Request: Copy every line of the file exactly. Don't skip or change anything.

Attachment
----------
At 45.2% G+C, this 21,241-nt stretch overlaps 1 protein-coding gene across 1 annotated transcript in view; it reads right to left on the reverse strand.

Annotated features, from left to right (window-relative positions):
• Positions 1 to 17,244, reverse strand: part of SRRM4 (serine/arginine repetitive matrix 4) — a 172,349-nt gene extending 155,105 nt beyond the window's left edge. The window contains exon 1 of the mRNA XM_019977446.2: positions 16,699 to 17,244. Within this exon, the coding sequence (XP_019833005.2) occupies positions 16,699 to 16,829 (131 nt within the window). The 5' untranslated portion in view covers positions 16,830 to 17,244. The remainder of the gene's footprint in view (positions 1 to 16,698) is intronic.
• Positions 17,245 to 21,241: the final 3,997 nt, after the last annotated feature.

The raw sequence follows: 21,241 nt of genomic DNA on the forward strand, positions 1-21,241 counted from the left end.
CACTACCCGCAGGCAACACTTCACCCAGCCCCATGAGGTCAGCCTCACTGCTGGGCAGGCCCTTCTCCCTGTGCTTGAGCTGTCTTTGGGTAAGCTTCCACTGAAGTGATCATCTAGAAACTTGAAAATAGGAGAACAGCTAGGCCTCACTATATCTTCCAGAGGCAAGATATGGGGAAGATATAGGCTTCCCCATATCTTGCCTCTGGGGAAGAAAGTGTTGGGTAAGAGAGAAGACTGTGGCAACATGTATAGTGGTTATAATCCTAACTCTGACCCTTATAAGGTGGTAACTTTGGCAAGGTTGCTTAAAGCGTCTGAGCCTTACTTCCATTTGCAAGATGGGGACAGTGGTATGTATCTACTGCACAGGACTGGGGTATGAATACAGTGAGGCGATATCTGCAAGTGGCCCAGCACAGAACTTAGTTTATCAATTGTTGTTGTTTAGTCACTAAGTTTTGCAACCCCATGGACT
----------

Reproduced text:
At 45.2% G+C, this 21,241-nt stretch overlaps 1 protein-coding gene across 1 annotated transcript in view; it reads right to left on the reverse strand.

Annotated features, from left to right (window-relative positions):
• Positions 1 to 17,244, reverse strand: part of SRRM4 (serine/arginine repetitive matrix 4) — a 172,349-nt gene extending 155,105 nt beyond the window's left edge. The window contains exon 1 of the mRNA XM_019977446.2: positions 16,699 to 17,244. Within this exon, the coding sequence (XP_019833005.2) occupies positions 16,699 to 16,829 (131 nt within the window). The 5' untranslated portion in view covers positions 16,830 to 17,244. The remainder of the gene's footprint in view (positions 1 to 16,698) is intronic.
• Positions 17,245 to 21,241: the final 3,997 nt, after the last annotated feature.

The raw sequence follows: 21,241 nt of genomic DNA on the forward strand, positions 1-21,241 counted from the left end.
CACTACCCGCAGGCAACACTTCACCCAGCCCCATGAGGTCAGCCTCACTGCTGGGCAGGCCCTTCTCCCTGTGCTTGAGCTGTCTTTGGGTAAGCTTCCACTGAAGTGATCATCTAGAAACTTGAAAATAGGAGAACAGCTAGGCCTCACTATATCTTCCAGAGGCAAGATATGGGGAAGATATAGGCTTCCCCATATCTTGCCTCTGGGGAAGAAAGTGTTGGGTAAGAGAGAAGACTGTGGCAACATGTATAGTGGTTATAATCCTAACTCTGACCCTTATAAGGTGGTAACTTTGGCAAGGTTGCTTAAAGCGTCTGAGCCTTACTTCCATTTGCAAGATGGGGACAGTGGTATGTATCTACTGCACAGGACTGGGGTATGAATACAGTGAGGCGATATCTGCAAGTGGCCCAGCACAGAACTTAGTTTATCAATTGTTGTTGTTTAGTCACTAAGTTTTGCAACCCCATGGACT